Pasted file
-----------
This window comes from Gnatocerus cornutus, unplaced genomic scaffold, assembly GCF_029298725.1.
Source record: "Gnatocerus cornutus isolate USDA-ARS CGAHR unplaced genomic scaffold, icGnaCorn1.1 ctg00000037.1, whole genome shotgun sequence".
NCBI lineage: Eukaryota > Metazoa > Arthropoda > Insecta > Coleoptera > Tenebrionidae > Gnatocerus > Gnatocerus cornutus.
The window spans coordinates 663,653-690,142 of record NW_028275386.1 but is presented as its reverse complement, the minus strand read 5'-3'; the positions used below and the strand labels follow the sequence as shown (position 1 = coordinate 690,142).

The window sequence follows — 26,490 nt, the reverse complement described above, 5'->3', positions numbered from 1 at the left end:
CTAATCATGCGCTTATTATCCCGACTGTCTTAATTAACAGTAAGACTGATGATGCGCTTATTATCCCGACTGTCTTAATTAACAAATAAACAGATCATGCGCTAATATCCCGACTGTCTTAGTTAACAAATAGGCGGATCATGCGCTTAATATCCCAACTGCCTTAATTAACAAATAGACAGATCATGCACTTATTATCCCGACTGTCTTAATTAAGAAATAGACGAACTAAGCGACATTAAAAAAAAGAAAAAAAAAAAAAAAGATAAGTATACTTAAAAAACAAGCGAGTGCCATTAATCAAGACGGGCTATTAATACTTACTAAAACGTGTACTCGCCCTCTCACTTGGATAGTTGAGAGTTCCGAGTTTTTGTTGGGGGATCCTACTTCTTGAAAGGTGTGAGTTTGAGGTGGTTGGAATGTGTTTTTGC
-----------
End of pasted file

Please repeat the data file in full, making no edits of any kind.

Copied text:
This window comes from Gnatocerus cornutus, unplaced genomic scaffold, assembly GCF_029298725.1.
Source record: "Gnatocerus cornutus isolate USDA-ARS CGAHR unplaced genomic scaffold, icGnaCorn1.1 ctg00000037.1, whole genome shotgun sequence".
NCBI lineage: Eukaryota > Metazoa > Arthropoda > Insecta > Coleoptera > Tenebrionidae > Gnatocerus > Gnatocerus cornutus.
The window spans coordinates 663,653-690,142 of record NW_028275386.1 but is presented as its reverse complement, the minus strand read 5'-3'; the positions used below and the strand labels follow the sequence as shown (position 1 = coordinate 690,142).

The window sequence follows — 26,490 nt, the reverse complement described above, 5'->3', positions numbered from 1 at the left end:
CTAATCATGCGCTTATTATCCCGACTGTCTTAATTAACAGTAAGACTGATGATGCGCTTATTATCCCGACTGTCTTAATTAACAAATAAACAGATCATGCGCTAATATCCCGACTGTCTTAGTTAACAAATAGGCGGATCATGCGCTTAATATCCCAACTGCCTTAATTAACAAATAGACAGATCATGCACTTATTATCCCGACTGTCTTAATTAAGAAATAGACGAACTAAGCGACATTAAAAAAAAGAAAAAAAAAAAAAAAGATAAGTATACTTAAAAAACAAGCGAGTGCCATTAATCAAGACGGGCTATTAATACTTACTAAAACGTGTACTCGCCCTCTCACTTGGATAGTTGAGAGTTCCGAGTTTTTGTTGGGGGATCCTACTTCTTGAAAGGTGTGAGTTTGAGGTGGTTGGAATGTGTTTTTGC